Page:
It’s a major concern, or at least it should be in the World Racing Group offices. This isn’t 20 years ago when the World of Outlaws, as a series, was the only game in town in which drivers had a chance to earn a living.

See, the Sprint Car landscape is changing. Weekly purses are on the rise, and big races are popping up at premier facilities. The High Limit Series, a brainchild by Kyle Larson and World of Outlaws regular Brad Sweet, is also joining the game and is in the process of putting a 12-race schedule together that features big paydays and a mid-week option.

In other words, there are more opportunities than in the past. The Outlaws need to recognize that and make the proper adjustments. It’s time to take the role of high school janitors and start cleaning up any messes left on the lunchroom floor.

The first step for the World of Outlaws brass is to admit there is a mess. Eat a little public crow, and then meet with the drivers to come clean and ask for any forgiveness. Address the concerns and make it your mission statement to do better moving forward.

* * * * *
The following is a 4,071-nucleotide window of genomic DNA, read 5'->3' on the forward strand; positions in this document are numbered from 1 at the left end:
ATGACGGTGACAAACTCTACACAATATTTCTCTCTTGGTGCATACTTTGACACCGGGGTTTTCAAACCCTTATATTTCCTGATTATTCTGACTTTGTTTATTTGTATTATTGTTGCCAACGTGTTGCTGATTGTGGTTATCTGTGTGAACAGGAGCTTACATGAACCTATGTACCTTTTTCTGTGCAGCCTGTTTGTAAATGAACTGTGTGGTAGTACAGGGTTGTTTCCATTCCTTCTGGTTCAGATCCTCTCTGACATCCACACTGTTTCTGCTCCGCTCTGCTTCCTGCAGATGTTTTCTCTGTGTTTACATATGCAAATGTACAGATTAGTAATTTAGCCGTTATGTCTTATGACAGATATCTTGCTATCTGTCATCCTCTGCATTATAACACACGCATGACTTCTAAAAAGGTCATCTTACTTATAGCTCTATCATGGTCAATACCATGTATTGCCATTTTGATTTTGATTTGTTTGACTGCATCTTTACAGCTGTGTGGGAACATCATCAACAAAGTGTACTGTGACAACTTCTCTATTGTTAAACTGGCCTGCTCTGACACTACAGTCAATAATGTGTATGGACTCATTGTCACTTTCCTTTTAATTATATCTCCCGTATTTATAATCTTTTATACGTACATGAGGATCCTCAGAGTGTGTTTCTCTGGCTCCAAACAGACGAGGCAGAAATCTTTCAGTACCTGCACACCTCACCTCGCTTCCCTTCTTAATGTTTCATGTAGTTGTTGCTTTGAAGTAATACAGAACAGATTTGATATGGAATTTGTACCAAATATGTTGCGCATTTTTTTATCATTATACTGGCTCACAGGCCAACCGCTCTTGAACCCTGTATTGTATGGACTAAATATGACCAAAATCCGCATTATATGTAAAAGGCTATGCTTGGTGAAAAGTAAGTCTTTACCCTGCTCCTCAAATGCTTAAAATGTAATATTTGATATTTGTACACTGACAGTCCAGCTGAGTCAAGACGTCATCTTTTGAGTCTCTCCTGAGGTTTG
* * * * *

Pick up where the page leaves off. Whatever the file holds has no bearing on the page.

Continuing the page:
This might sound soft on the surface. I know how it feels. Some people couldn’t wait to tell me on social media that I’m part of this new sensitive generation. On the contrary, I’m an old-school guy in some regard, but I also know that like it or not, the world is changing, and you can either adapt or die, as the saying goes.

Now, I’m not saying the World of Outlaws is going away or in jeopardy of becoming a thing of the past. The group is as strong as ever with stars in the pit area and the DIRTVision brand keeping fans engaged. Still, there seems to be an increased unrest among the rank and file.

The simple solution is to change your model. It’s better to improve by giving a little bit and taking the drivers thoughts into consideration. Take care of the lingering issues and work with others, not only to make the sport better, but also to stay at the head of the Sprint Car table.